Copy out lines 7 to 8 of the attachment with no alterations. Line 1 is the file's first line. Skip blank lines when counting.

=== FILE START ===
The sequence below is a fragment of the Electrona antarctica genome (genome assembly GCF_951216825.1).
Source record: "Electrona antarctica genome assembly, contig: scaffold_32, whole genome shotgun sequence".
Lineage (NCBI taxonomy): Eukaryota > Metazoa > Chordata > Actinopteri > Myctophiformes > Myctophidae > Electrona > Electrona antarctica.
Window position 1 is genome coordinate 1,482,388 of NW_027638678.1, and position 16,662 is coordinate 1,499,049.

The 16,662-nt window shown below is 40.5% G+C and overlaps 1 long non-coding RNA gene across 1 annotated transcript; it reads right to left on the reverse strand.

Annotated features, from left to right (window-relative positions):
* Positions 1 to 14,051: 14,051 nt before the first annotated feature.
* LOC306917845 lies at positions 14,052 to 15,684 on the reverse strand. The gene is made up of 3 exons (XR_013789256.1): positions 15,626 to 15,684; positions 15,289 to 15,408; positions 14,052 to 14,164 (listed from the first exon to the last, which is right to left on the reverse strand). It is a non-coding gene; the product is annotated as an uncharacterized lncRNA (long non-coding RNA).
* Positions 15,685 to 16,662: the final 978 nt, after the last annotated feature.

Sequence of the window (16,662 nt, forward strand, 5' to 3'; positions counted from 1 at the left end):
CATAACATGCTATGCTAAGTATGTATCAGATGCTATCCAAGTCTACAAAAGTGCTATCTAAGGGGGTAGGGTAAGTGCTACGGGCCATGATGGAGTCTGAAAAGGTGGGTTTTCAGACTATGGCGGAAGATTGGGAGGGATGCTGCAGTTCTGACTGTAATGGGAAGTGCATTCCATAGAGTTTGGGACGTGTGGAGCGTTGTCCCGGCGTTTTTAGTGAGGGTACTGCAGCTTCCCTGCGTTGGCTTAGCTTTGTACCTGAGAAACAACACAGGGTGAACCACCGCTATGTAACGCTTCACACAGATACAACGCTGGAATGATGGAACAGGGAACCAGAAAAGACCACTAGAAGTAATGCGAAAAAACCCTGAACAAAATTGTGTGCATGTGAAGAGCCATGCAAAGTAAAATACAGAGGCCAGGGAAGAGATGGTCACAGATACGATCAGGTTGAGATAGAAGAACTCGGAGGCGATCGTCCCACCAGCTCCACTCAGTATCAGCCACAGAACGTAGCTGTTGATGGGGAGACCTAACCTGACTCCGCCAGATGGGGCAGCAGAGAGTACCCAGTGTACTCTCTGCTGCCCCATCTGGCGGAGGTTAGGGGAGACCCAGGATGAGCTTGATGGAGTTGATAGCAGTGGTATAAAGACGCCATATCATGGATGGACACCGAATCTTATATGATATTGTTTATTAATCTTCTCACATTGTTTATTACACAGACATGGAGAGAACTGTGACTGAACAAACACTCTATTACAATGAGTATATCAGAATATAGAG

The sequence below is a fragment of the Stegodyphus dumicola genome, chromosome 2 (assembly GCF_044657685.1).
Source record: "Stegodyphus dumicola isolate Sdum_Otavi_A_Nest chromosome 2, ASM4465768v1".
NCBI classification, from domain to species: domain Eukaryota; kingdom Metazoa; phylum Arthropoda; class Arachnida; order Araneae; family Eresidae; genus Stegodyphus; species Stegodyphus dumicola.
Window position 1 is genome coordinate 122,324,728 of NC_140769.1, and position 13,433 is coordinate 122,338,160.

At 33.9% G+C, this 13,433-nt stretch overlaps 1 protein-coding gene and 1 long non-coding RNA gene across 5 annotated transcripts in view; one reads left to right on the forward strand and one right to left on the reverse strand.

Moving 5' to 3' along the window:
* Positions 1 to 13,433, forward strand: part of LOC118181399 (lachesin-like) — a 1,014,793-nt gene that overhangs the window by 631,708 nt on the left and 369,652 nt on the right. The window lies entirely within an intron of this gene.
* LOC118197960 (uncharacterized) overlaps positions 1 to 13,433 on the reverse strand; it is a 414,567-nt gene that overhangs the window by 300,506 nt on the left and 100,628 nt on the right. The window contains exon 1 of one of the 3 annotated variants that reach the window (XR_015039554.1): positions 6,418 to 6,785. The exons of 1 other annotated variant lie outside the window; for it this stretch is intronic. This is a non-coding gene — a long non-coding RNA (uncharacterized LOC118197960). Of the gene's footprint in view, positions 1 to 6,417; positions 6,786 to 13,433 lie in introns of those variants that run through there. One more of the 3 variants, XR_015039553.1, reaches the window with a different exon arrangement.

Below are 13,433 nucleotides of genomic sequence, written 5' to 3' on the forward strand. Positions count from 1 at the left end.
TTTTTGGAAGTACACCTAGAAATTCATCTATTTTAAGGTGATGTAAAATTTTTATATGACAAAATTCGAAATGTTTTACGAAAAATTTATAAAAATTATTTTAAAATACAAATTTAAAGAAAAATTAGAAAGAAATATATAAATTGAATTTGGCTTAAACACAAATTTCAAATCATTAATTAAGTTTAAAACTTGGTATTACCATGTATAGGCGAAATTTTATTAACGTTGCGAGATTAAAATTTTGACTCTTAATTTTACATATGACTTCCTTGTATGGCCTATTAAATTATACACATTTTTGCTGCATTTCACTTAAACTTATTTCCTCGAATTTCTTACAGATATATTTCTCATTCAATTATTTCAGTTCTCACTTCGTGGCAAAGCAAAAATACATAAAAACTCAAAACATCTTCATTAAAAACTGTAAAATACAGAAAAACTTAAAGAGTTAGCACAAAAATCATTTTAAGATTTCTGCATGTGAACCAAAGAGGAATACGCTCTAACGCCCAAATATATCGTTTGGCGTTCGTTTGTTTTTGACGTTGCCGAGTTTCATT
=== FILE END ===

* Positions 1 to 14,051: 14,051 nt before the first annotated feature.
* LOC306917845 lies at positions 14,052 to 15,684 on the reverse strand. The gene is made up of 3 exons (XR_013789256.1): positions 15,626 to 15,684; positions 15,289 to 15,408; positions 14,052 to 14,164 (listed from the first exon to the last, which is right to left on the reverse strand). It is a non-coding gene; the product is annotated as an uncharacterized lncRNA (long non-coding RNA).